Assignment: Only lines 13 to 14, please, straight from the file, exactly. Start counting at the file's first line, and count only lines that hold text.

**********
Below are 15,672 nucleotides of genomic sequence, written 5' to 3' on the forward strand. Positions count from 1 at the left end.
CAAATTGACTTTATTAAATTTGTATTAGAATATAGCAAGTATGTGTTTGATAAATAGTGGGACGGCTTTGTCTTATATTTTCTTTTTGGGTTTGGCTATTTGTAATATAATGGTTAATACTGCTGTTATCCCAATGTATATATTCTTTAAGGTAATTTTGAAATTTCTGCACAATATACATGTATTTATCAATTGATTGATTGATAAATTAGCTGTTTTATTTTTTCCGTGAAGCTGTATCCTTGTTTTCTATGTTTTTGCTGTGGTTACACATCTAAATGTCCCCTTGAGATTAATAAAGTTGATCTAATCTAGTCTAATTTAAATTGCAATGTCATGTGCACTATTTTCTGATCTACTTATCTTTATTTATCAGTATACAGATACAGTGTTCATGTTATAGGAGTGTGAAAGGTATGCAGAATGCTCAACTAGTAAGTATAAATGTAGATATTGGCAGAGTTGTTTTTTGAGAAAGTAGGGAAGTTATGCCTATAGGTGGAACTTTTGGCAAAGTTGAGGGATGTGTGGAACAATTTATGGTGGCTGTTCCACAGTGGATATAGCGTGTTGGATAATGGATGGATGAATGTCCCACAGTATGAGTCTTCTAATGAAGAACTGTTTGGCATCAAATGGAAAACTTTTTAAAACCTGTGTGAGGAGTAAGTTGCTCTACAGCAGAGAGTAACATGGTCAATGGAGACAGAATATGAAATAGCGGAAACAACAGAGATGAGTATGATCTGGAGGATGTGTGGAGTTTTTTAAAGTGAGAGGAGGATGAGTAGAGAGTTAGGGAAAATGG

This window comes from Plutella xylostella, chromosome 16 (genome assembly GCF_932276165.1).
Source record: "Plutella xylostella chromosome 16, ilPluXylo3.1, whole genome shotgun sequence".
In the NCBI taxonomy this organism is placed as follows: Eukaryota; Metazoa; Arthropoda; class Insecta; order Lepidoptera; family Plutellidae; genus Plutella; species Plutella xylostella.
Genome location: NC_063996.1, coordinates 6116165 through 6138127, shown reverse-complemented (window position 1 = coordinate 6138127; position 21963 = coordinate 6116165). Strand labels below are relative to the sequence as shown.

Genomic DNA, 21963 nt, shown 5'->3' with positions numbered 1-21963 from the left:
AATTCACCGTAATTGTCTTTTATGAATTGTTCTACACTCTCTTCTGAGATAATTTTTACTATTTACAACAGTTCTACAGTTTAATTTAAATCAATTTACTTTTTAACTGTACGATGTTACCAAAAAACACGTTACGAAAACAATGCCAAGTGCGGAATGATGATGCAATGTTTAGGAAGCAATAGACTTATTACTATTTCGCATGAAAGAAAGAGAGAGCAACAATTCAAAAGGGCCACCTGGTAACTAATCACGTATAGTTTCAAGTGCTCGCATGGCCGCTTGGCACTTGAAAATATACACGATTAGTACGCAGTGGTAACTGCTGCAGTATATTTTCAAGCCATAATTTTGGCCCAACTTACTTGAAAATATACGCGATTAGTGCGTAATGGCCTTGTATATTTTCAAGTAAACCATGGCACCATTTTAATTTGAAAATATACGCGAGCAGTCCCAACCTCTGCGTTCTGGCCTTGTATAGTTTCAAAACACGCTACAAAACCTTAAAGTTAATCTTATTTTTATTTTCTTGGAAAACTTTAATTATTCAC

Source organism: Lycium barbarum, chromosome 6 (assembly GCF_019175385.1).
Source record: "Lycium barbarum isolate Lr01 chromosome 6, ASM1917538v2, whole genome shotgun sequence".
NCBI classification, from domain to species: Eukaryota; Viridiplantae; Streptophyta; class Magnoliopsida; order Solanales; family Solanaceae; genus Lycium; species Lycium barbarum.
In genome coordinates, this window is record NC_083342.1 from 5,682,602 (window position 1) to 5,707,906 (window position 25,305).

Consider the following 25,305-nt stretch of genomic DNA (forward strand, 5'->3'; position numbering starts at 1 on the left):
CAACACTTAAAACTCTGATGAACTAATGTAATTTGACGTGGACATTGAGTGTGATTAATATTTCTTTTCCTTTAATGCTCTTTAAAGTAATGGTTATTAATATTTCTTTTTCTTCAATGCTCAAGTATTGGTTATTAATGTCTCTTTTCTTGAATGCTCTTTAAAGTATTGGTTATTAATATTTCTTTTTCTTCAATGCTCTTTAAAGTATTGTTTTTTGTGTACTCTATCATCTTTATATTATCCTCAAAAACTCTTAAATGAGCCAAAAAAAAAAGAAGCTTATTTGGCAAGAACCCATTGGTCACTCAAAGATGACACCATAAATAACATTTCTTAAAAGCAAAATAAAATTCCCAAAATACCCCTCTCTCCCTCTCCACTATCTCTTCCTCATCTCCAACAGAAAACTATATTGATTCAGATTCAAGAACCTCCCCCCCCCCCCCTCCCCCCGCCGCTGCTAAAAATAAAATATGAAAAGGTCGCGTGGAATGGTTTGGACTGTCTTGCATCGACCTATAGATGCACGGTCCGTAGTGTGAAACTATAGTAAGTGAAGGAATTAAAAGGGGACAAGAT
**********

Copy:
Consider the following 25,305-nt stretch of genomic DNA (forward strand, 5'->3'; position numbering starts at 1 on the left):
CAACACTTAAAACTCTGATGAACTAATGTAATTTGACGTGGACATTGAGTGTGATTAATATTTCTTTTCCTTTAATGCTCTTTAAAGTAATGGTTATTAATATTTCTTTTTCTTCAATGCTCAAGTATTGGTTATTAATGTCTCTTTTCTTGAATGCTCTTTAAAGTATTGGTTATTAATATTTCTTTTTCTTCAATGCTCTTTAAAGTATTGTTTTTTGTGTACTCTATCATCTTTATATTATCCTCAAAAACTCTTAAATGAGCCAAAAAAAAAAGAAGCTTATTTGGCAAGAACCCATTGGTCACTCAAAGATGACACCATAAATAACATTTCTTAAAAGCAAAATAAAATTCCCAAAATACCCCTCTCTCCCTCTCCACTATCTCTTCCTCATCTCCAACAGAAAACTATATTGATTCAGATTCAAGAACCTCCCCCCCCCCCCCTCCCCCCGCCGCTGCTAAAAATAAAATATGAAAAGGTCGCGTGGAATGGTTTGGACTGTCTTGCATCGACCTATAGATGCACGGTCCGTAGTGTGAAACTATAGTAAGTGAAGGAATTAAAAGGGGACAAGAT